NATO Beefs Up Forces in Kosovo After 17 Die in Ethnic Riots
By Jim Garamone
American Forces Press Service
WASHINGTON, March 18, 2004 Seventeen Kosovars have been killed in the worst outbreak of ethnic violence in that province since NATO forces arrived in 1999, NATO officials said.
A company of U.S. soldiers now assigned to the stabilization force in Bosnia is moving to Kosovo to beef up NATO forces in the area. Another two companies are standing by, said a NATO spokesman.
Six people were killed in Mitrovica, three in Lipljan, three in Caglavica, two in Urosevac, one in Pec, one in Gnjilane and one in the Kosovar capital of Pristina. The rioting reportedly began in Mitrovica, when ethnic Albanians gathered to protest the drowning of three ethnic Albanian boys Tuesday. A survivor said Serbs had chased the boys into the river.
Rioting quickly spread to other cities in Kosovo and to the Serb capital of Belgrade. News reports said more than 300 people were injured in the clashes.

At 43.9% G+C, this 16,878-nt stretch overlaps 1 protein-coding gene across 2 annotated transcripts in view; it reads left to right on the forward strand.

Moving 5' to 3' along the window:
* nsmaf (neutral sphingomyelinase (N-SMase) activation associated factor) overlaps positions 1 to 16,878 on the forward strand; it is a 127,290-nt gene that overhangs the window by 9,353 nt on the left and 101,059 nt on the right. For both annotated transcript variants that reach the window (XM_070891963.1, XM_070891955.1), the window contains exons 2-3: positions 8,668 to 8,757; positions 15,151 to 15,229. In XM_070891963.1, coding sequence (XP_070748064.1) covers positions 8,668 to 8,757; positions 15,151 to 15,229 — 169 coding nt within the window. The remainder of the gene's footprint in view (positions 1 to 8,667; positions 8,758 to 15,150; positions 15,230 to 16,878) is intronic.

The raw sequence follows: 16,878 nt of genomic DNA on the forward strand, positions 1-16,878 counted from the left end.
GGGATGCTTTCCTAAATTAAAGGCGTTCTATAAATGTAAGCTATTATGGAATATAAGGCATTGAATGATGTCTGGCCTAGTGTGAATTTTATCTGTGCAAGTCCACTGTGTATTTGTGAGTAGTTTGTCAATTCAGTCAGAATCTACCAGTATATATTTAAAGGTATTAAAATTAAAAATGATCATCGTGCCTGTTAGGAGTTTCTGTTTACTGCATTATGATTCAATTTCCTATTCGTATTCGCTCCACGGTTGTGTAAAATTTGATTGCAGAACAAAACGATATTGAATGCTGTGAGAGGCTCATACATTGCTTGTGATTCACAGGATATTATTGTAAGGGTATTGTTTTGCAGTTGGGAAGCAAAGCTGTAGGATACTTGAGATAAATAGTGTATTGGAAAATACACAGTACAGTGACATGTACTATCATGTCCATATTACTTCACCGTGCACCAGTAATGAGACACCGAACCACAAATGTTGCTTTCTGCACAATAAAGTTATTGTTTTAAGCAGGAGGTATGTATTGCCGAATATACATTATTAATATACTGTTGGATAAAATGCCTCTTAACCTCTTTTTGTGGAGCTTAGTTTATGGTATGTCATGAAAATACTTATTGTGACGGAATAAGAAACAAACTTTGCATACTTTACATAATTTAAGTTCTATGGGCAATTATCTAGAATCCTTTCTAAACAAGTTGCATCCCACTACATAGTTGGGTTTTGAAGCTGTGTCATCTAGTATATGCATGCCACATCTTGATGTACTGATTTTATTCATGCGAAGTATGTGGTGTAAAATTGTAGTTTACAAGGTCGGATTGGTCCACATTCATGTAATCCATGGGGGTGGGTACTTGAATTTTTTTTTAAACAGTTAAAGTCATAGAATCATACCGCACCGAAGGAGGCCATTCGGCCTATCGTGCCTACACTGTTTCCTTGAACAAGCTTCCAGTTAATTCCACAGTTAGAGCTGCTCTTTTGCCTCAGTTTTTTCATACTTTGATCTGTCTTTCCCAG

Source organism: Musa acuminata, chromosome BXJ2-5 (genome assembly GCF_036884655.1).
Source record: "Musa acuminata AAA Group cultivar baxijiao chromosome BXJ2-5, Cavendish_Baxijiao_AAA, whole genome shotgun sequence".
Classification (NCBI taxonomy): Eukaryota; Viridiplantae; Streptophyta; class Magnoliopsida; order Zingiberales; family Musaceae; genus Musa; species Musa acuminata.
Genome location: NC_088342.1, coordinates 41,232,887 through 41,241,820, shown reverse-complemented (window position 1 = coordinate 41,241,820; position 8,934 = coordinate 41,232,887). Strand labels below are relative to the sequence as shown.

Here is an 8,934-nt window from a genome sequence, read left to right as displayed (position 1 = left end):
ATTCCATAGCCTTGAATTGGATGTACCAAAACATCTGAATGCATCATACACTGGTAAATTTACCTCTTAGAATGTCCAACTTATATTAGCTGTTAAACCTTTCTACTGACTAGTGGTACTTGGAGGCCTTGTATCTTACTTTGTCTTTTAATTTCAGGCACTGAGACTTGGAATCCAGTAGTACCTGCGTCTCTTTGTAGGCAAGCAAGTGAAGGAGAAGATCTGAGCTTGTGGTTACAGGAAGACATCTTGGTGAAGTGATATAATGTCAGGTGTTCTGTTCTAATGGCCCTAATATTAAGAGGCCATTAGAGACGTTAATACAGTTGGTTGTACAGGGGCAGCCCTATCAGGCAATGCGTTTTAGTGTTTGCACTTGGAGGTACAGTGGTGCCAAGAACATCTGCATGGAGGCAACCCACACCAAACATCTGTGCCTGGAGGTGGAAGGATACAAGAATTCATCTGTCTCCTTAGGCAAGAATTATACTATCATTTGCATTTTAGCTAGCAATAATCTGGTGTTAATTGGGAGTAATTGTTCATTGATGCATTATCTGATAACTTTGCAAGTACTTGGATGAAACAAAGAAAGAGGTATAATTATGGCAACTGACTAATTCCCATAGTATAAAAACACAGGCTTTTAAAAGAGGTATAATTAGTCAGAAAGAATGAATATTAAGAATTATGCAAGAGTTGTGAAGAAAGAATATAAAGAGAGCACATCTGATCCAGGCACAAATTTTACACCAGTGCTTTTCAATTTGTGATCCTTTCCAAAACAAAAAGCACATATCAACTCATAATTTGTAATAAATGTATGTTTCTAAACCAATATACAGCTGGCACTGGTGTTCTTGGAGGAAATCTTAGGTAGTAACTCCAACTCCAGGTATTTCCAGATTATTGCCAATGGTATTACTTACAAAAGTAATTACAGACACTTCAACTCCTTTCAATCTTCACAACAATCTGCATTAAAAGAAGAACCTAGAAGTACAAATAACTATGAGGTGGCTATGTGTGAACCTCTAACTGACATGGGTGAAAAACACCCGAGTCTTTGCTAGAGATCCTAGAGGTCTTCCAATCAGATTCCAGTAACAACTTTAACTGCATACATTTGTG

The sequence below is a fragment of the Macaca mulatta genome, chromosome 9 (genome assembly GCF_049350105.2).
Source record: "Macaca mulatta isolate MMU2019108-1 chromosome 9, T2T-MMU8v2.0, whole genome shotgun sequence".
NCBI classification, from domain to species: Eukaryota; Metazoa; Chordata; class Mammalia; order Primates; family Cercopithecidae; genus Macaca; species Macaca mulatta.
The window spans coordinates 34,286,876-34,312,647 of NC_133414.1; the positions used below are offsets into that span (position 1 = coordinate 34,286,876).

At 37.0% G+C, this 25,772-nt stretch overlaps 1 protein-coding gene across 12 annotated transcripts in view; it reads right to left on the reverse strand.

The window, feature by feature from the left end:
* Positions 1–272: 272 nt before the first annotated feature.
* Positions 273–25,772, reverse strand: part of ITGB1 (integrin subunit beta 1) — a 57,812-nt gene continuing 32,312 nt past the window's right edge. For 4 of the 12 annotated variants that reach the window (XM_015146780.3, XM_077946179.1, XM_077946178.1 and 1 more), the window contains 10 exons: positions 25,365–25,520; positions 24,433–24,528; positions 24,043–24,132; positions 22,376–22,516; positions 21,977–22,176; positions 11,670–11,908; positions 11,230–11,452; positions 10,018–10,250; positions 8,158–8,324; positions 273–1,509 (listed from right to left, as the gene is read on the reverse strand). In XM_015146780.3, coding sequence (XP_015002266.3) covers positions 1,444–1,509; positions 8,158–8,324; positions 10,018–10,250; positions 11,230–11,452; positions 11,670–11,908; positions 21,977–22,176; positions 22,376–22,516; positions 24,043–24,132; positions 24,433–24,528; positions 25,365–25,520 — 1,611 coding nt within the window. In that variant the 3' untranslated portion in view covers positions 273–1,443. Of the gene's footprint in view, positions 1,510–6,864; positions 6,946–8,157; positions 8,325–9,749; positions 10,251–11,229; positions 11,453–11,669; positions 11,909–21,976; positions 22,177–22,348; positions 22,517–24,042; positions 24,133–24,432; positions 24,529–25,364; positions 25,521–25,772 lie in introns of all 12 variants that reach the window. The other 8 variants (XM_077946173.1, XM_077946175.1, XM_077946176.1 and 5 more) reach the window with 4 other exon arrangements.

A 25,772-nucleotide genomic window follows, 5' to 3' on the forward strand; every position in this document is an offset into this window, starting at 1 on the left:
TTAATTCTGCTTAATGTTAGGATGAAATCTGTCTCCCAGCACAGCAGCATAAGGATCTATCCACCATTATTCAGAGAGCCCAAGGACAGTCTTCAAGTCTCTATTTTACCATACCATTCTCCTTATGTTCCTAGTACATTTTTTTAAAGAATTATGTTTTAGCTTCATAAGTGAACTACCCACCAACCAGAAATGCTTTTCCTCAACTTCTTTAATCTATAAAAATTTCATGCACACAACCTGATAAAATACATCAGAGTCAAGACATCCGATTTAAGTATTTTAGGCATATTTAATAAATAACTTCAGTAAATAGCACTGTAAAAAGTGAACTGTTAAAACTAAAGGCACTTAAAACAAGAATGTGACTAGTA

NATO Secretary-General Jaap de Hoop Scheffer condemned the attacks and expressed concern for French peacekeepers in the country, some of whom were seriously injured in the rioting.
"A special duty also falls on the political leaders of all ethnic communities in Kosovo to stop the spiral of senseless violence, Scheffer said during a speech in Prague, Czech Republic. "I have called on all concerned, both in Belgrade and Pristina, to do the utmost to prevent further escalation. All ethnic communities must act with calm and restraint."
Army Brig. Gen. Rick Erlandson, commander of the Multinational Brigade East at Camp Bondsteel, called the rioting reprehensible. "My soldiers will immediately and forcefully stop anyone who violates the rule of law," Erlandson said in a statement. "Our actions have always been founded on the spirit of impartiality, and we will react to any group that stands out as they did yesterday."
Scheffer said only extremists can gain from continued violence.